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No Elephants Donating Member (1000+ posts) Send PM | Profile | Ignore Thu Feb-14-13 06:51 AM
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Social Security head: Program fraying from neglect
Feb 14, 5:35 AM EST

Social Security head: Program fraying from neglect

By STEPHEN OHLEMACHER
Associated Press


WASHINGTON (AP) -- Outgoing Social Security Commissioner Michael J. Astrue has some parting shots for Congress, the White House and advocates for seniors. They have all "really walked away from Social Security," he says, leaving the program "fraying because of inattention to its problems."

<snip>



Astrue, 56, has headed the federal government's largest program since 2007 - he was nominated by former President George W. Bush. By law, Social Security commissioners serve six-year terms, so President Barack Obama will now have the opportunity to choose his own nominee, who must be approved by the Senate. Astrue's last day on the job was Wednesday.

The trustees who oversee Social Security say the program's trust funds will run dry in 2033, leaving Social Security with only enough revenue to pay about 75 percent of benefits. Already the program is paying out more in benefits than it collects in payroll taxes.



<snip>

Q: The president and Republican leaders in Congress have both embraced changes to Social Security as part of negotiations to reduce government borrowing. Should Social Security be part of the deficit and debt discussions?

A: My general perspective is that Washington broadly, and I include the Congress, both parties, the executive branch, the major interest groups, have really walked away from Social Security. ... I think that Social Security is a gem. I think it is the most successful domestic program in the history of the United States government and it is fraying because of inattention to its problems. And I think it's a shame that Washington cannot get its act together to look at Social Security in detail in isolation and say, What do we need to do?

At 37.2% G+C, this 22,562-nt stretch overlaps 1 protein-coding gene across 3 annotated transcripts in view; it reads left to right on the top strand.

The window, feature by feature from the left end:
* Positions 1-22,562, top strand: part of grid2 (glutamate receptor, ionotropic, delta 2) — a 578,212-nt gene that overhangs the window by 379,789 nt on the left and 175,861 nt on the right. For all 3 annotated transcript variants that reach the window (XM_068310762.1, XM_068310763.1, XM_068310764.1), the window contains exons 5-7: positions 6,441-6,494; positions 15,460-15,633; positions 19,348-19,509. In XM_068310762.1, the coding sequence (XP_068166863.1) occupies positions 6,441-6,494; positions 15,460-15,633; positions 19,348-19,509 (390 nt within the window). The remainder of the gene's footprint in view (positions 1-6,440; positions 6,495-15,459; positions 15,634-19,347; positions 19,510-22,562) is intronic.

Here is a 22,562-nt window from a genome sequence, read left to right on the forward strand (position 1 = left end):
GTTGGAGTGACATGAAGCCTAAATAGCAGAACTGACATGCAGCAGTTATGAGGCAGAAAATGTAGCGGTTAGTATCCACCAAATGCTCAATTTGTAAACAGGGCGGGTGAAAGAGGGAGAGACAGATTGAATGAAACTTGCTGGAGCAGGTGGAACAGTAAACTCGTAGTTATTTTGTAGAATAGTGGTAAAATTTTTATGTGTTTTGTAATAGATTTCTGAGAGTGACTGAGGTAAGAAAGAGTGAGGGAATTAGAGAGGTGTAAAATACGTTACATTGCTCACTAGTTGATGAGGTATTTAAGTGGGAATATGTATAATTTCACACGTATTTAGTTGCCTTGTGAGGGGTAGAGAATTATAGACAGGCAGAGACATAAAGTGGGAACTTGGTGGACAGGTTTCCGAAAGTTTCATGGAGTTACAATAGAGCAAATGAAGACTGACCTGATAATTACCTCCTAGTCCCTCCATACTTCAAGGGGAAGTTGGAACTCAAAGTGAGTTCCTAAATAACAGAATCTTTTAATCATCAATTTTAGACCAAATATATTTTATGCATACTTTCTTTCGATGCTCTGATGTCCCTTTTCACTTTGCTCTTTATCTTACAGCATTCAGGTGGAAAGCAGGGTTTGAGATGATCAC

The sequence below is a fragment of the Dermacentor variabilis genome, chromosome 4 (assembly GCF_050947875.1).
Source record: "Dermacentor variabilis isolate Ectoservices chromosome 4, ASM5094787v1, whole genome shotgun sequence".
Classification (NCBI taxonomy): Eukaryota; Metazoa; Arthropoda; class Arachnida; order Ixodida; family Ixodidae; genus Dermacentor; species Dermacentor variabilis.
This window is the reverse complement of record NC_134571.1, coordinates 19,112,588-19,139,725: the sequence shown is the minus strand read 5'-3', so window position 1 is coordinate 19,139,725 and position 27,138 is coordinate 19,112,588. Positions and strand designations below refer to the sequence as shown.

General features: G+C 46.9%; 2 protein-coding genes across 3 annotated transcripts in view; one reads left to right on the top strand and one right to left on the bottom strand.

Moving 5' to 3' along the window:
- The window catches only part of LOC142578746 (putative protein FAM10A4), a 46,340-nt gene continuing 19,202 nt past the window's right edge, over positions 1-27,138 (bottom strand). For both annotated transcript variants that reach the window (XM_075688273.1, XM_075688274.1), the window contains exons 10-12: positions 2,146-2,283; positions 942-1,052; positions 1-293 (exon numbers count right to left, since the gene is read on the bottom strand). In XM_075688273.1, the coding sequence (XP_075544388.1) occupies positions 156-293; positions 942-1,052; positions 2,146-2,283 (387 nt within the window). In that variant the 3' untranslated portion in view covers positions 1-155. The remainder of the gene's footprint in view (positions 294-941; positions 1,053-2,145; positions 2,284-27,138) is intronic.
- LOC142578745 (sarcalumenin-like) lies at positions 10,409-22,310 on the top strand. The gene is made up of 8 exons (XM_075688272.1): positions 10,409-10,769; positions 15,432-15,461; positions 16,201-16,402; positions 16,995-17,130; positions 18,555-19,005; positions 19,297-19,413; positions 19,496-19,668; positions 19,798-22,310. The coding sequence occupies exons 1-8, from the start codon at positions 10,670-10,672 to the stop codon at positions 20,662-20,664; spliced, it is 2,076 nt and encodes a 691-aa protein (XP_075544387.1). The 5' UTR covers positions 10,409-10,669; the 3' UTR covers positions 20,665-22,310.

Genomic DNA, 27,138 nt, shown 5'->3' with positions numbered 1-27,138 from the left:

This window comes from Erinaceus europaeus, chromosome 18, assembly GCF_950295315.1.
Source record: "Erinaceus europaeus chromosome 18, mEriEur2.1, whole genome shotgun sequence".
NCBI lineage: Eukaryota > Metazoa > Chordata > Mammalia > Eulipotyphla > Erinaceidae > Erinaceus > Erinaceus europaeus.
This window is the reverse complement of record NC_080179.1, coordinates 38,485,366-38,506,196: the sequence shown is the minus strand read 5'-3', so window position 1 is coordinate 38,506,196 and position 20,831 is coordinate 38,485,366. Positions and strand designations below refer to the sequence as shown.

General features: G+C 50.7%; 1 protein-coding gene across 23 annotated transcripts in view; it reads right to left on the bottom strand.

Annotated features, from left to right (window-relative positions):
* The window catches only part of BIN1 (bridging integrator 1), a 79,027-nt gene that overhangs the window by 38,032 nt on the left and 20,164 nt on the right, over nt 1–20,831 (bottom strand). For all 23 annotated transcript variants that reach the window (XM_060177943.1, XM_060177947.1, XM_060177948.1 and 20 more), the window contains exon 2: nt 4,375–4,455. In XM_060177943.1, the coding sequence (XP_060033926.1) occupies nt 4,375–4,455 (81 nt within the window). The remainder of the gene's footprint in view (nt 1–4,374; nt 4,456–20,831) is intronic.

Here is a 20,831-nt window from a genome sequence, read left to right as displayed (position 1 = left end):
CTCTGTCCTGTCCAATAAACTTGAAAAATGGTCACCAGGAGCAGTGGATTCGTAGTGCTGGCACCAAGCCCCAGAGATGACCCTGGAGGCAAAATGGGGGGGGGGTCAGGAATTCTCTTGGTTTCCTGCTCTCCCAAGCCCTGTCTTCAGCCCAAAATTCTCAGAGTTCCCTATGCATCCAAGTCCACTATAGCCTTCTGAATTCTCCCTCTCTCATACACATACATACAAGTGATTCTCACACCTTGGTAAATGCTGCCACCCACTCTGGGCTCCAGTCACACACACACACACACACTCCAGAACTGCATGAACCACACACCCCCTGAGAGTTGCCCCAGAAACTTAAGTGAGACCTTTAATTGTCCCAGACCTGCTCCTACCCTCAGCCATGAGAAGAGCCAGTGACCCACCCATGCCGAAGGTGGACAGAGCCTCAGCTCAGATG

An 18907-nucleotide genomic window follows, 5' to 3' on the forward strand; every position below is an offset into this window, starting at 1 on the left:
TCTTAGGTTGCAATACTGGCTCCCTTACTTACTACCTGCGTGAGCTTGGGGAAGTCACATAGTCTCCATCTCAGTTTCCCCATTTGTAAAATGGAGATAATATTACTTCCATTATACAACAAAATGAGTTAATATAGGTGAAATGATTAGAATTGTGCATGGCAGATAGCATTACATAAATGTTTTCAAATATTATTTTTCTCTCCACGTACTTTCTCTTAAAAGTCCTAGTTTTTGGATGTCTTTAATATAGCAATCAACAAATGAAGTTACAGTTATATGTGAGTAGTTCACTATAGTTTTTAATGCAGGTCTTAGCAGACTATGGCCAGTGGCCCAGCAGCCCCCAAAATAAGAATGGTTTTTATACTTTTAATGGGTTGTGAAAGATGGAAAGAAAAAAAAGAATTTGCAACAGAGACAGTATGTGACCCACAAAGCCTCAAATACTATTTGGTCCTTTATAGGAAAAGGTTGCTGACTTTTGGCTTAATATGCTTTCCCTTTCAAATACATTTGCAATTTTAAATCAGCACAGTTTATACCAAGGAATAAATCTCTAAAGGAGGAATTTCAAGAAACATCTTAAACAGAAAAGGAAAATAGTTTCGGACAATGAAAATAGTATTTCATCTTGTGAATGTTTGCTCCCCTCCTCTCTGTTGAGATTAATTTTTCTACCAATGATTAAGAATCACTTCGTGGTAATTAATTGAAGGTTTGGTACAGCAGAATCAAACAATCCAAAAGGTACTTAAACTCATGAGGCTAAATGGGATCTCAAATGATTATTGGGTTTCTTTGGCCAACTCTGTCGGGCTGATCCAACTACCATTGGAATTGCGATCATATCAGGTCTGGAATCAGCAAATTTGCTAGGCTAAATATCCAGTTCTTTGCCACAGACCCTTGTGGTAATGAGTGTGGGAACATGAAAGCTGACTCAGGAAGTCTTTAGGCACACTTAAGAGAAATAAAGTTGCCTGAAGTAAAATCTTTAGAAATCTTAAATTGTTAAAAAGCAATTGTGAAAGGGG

<snip>

Q: One of the few issues that the president and Republicans in Congress agree on is changing the way the government measures inflation. As you know, this would reduce the annual cost-of-living adjustment, or COLA, for Social Security recipients. Advocates for seniors hate the idea. They want bigger COLAs, not smaller ones. What do you think?

A: As a general matter I do think that the president and the Congress are right that before you start talking about increases in the retirement age and things like that it's appropriate to try to have a conversation about what we might be able to do in terms of COLA adjustments.


http://hosted.ap.org/dynamic/stories/U/US_SOCIAL_SECURI...


Of course, Republicans glommed on to Obama's version o CPI. Why wouldn't they? It decreases the already meager purchasing power of OASDI recipients.


He also thinks raising the cap and increasing retirement age are inevitable.

Apparently, his idea of taking care of the program is slashing it.



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Enthusiast Donating Member (1000+ posts) Send PM | Profile | Ignore Thu Feb-14-13 09:09 AM
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1. They are all in it together.
At least I suspect they are.

Anything that directly reduces the purchasing power of seniors will adversely effect the economy. Most of us can't save a nickle. We spend it all. Cuts are a damn stupid strategy.
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